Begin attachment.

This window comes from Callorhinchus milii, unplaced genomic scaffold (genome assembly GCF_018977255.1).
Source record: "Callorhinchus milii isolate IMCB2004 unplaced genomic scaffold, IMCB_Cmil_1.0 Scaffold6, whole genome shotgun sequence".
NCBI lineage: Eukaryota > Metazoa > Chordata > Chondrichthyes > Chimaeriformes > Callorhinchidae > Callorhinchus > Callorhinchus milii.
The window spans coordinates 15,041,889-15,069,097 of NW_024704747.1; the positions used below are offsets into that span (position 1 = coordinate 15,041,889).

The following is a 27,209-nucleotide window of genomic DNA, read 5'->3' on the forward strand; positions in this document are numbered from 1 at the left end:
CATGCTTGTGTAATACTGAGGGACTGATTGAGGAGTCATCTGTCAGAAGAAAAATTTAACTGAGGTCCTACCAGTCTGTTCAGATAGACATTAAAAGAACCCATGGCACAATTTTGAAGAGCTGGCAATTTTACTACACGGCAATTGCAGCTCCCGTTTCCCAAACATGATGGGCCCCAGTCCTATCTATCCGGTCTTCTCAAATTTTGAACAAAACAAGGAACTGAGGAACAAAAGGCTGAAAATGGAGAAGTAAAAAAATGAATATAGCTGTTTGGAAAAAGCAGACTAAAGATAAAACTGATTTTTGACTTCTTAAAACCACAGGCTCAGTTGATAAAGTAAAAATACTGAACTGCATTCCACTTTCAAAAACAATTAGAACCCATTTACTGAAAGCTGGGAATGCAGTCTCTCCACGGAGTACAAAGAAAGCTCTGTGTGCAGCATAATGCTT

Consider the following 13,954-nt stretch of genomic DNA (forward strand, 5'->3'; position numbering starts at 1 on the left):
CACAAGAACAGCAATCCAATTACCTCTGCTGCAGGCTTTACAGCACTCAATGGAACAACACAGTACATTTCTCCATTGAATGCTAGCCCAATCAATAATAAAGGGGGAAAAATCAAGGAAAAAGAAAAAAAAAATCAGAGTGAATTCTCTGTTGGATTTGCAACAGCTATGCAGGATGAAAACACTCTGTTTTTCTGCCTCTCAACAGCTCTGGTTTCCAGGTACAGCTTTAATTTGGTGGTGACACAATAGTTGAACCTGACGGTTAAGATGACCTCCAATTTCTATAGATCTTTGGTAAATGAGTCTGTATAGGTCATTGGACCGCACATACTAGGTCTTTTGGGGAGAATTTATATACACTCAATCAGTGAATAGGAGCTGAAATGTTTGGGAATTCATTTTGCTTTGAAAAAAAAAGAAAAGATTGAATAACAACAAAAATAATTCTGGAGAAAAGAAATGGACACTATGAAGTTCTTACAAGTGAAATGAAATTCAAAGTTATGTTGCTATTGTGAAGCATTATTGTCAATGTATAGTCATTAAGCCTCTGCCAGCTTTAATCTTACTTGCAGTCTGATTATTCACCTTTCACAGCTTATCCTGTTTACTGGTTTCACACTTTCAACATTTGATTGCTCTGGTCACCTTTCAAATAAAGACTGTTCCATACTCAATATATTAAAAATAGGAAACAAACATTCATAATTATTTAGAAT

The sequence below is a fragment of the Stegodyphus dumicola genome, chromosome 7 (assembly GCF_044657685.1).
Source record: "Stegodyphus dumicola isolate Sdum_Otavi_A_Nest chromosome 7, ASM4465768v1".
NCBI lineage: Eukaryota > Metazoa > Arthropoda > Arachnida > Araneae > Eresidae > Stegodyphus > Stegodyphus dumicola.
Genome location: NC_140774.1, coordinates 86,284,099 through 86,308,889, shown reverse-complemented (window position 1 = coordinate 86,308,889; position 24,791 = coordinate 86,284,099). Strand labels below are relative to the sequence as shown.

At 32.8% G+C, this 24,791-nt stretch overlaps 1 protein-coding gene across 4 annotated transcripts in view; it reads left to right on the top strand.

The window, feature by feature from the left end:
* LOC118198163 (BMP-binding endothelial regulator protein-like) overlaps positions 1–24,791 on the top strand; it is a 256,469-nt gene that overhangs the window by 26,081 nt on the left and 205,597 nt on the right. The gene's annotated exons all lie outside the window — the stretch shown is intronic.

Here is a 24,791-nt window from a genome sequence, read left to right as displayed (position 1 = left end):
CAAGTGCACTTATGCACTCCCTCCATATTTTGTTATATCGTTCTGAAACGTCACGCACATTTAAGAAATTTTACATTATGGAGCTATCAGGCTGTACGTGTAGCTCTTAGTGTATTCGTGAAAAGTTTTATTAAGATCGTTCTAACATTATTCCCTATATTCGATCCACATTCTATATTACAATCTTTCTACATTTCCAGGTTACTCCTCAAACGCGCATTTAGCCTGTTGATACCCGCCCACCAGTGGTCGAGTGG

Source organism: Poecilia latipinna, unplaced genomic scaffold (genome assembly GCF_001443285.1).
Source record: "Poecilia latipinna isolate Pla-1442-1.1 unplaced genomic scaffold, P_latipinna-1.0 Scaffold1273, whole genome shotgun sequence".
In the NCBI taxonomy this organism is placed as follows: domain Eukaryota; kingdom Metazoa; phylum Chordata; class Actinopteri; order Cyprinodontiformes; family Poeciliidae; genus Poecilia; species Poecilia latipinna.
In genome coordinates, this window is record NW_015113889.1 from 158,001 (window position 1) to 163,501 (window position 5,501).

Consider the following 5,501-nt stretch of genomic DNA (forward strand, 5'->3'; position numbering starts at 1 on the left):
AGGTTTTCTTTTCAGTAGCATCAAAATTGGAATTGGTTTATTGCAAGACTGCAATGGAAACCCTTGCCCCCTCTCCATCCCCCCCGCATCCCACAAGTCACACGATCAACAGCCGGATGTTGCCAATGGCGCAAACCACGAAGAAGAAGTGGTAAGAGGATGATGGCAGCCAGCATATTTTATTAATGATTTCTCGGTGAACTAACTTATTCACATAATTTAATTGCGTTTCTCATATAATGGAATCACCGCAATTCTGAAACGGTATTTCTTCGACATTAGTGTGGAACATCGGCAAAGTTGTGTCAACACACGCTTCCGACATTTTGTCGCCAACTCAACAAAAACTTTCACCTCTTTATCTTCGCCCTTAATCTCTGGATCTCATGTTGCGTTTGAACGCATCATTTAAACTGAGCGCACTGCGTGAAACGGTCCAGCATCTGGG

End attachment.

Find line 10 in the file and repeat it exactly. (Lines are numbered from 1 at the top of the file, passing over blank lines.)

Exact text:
Source record: "Stegodyphus dumicola isolate Sdum_Otavi_A_Nest chromosome 7, ASM4465768v1".